Officials in Denton, Texas, voted Wednesday against a bid to make their natural-gas-rich city the first in its state to ban fracking, despite more than 100 residents speaking out in favor of the ban at a public hearing that ran long into Tuesday night.
Some locals said the City Council’s 5–2 decision against enacting the ban — instead passing it to a November ballot for a citywide vote — was influenced by industry pressure.
Industry representatives who attended Tuesday’s meeting said that enacting a ban would only be followed by litigation. Texas separates land ownership into two categories, surface and mineral estates, both of which are protected in the state’s constitution. The mineral estate is considered “dominant,” which means, in cases where surface and mineral rights are split between two owners, the mineral owner is allowed to use the surface “reasonably” as needed for mineral exploration, development and production.
Critics of the proposed ban argue that a blanket forbidding of drilling within the municipality would infringe on mineral owners’ right to develop those resources.
“It’s a high-stakes game. This issue is going to be decided in one of two places: the statehouse or the courthouse,” Mayor Watts told the Texas Tribune. Watts did not respond to a request for comment from Al Jazeera by publication.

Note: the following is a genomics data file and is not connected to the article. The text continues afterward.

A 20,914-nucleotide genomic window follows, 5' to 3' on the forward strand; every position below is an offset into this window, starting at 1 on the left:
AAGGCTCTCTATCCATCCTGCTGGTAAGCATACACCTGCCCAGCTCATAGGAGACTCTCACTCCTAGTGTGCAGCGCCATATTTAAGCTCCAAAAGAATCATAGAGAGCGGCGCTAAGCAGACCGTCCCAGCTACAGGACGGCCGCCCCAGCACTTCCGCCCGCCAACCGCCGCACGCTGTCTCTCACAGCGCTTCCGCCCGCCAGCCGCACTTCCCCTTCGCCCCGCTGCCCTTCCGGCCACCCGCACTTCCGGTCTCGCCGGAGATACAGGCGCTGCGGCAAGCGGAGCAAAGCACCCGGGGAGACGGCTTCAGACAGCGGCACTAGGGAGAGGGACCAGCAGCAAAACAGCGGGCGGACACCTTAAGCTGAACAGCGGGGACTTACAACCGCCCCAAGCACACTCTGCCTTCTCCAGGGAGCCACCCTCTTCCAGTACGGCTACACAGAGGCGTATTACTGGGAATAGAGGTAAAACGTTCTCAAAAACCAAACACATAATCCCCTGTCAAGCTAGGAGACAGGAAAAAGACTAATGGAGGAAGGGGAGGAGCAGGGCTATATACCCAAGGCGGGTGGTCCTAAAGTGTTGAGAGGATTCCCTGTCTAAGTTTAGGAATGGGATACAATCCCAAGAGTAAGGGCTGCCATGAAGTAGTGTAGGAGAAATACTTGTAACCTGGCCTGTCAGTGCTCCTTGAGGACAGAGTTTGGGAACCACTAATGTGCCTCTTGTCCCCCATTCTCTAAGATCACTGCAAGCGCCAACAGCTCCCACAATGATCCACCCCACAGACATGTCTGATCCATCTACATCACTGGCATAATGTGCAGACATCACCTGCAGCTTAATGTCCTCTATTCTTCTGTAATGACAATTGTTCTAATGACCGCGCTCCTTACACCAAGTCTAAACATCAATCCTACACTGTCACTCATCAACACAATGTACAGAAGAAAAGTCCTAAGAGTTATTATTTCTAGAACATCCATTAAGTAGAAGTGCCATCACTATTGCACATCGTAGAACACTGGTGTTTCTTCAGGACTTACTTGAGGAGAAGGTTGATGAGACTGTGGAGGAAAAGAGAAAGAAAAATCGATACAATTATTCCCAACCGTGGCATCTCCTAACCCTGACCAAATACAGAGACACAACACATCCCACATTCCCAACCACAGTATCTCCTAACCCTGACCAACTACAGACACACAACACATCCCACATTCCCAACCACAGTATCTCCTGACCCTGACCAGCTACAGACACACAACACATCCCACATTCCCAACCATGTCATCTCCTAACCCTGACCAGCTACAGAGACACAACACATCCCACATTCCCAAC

Barry Smitherman, Chairman of the Texas Railroad Commission, which regulates oil and gas, wrote to the Denton City Council saying that the ban would “increase America’s dependence” on foreign oil and natural gas.
But years of failed attempts to reign in drilling through stricter regulations on where it can take place within city limits caused the city’s residents to consider an all-out ban. In order to put forth a ballot initiative, anti-fracking residents needed to gather 571 signatures. Instead, the petition, organized by local anti-fracking group Denton Drilling Awareness Group, gathered nearly 2,000.
Wilson said that during the meeting, industry voices “insulted residents’ intelligence” by saying there had never been a case of water contamination and speaking about how highly regulated the fracking industry is — claims Wilson said both she and other Denton residents found “ridiculous.”
“No one in Texas was against fracking when it started. All this opposition is because industry cannot and will not follow the rules,” Wilson said. “They promised to do it right, but I’ve come to know after a decade of this that they are not capable of doing it right. And that’s why they are experiencing a backlash. It’s not because we are scared or stupid, it’s because of our direct experience.”
Devon Energy Corporation, active for years in Denton, declined to comment, deferring to trade organizations. The trade organizations representing local industry interests were also not available for comment at time of publication.
With wire services